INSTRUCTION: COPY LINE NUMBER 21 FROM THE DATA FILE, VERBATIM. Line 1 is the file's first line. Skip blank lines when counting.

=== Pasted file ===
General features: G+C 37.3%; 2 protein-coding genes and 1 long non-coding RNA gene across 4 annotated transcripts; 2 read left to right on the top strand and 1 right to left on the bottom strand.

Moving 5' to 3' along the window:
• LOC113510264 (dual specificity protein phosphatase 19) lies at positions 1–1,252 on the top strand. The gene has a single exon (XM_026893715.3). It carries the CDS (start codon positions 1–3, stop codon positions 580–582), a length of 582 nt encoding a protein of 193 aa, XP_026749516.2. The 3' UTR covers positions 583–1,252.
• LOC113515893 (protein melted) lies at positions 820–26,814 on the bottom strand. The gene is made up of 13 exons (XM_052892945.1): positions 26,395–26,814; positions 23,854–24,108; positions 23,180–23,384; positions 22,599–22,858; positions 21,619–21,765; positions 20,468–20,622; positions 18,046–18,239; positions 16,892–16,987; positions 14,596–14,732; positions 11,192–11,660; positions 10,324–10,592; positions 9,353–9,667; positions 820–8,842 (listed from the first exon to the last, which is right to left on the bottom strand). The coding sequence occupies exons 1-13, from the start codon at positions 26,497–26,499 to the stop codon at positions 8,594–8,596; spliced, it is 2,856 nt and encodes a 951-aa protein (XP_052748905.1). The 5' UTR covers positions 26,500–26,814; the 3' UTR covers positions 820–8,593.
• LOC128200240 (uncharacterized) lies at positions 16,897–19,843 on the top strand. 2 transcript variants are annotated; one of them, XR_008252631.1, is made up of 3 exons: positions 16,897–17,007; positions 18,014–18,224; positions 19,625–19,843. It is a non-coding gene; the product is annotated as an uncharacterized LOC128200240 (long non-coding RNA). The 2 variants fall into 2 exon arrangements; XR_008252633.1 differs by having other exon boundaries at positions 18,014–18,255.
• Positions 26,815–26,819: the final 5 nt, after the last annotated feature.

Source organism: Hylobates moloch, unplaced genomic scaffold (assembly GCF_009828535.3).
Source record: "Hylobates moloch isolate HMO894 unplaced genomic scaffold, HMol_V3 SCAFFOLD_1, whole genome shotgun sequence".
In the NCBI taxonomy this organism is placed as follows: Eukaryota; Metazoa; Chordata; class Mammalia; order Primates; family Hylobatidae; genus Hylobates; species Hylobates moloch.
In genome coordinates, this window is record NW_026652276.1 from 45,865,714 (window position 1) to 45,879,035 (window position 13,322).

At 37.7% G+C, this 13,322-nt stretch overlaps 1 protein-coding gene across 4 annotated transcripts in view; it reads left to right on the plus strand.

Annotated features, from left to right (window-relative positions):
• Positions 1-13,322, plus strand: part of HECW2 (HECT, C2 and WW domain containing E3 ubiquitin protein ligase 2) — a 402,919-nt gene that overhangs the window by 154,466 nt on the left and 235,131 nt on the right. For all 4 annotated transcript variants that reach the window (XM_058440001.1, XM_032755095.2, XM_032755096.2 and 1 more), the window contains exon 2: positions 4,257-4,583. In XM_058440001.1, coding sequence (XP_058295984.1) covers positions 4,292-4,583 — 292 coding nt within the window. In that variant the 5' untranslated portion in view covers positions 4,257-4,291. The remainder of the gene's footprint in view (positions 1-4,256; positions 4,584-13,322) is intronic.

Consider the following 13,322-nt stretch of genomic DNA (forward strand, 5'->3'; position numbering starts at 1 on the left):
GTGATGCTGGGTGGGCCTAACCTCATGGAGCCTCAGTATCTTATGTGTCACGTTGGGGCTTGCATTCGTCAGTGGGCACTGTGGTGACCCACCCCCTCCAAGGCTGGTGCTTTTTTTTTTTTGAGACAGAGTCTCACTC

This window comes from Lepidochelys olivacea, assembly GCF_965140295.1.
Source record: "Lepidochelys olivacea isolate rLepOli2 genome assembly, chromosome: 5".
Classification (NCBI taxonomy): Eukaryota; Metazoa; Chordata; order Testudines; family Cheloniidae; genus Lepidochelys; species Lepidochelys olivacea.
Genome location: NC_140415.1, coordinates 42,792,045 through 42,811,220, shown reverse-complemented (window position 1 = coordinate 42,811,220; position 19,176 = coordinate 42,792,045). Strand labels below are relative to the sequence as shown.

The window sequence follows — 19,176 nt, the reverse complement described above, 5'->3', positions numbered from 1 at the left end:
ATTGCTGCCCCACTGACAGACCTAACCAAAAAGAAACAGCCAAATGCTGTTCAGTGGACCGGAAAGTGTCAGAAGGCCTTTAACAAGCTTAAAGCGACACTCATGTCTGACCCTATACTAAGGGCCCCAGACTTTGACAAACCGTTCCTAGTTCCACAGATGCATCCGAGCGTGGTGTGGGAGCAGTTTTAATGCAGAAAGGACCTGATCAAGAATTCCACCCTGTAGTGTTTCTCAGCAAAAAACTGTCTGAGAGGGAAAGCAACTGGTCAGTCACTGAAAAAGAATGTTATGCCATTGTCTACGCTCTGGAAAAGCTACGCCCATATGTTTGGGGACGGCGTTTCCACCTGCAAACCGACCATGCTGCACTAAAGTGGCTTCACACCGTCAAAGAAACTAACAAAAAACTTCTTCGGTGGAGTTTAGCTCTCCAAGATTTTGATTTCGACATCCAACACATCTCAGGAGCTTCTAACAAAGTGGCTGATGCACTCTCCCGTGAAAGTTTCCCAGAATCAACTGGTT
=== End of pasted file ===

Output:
ATTGCTGCCCCACTGACAGACCTAACCAAAAAGAAACAGCCAAATGCTGTTCAGTGGACCGGAAAGTGTCAGAAGGCCTTTAACAAGCTTAAAGCGACACTCATGTCTGACCCTATACTAAGGGCCCCAGACTTTGACAAACCGTTCCTAGTTCCACAGATGCATCCGAGCGTGGTGTGGGAGCAGTTTTAATGCAGAAAGGACCTGATCAAGAATTCCACCCTGTAGTGTTTCTCAGCAAAAAACTGTCTGAGAGGGAAAGCAACTGGTCAGTCACTGAAAAAGAATGTTATGCCATTGTCTACGCTCTGGAAAAGCTACGCCCATATGTTTGGGGACGGCGTTTCCACCTGCAAACCGACCATGCTGCACTAAAGTGGCTTCACACCGTCAAAGAAACTAACAAAAAACTTCTTCGGTGGAGTTTAGCTCTCCAAGATTTTGATTTCGACATCCAACACATCTCAGGAGCTTCTAACAAAGTGGCTGATGCACTCTCCCGTGAAAGTTTCCCAGAATCAACTGGTT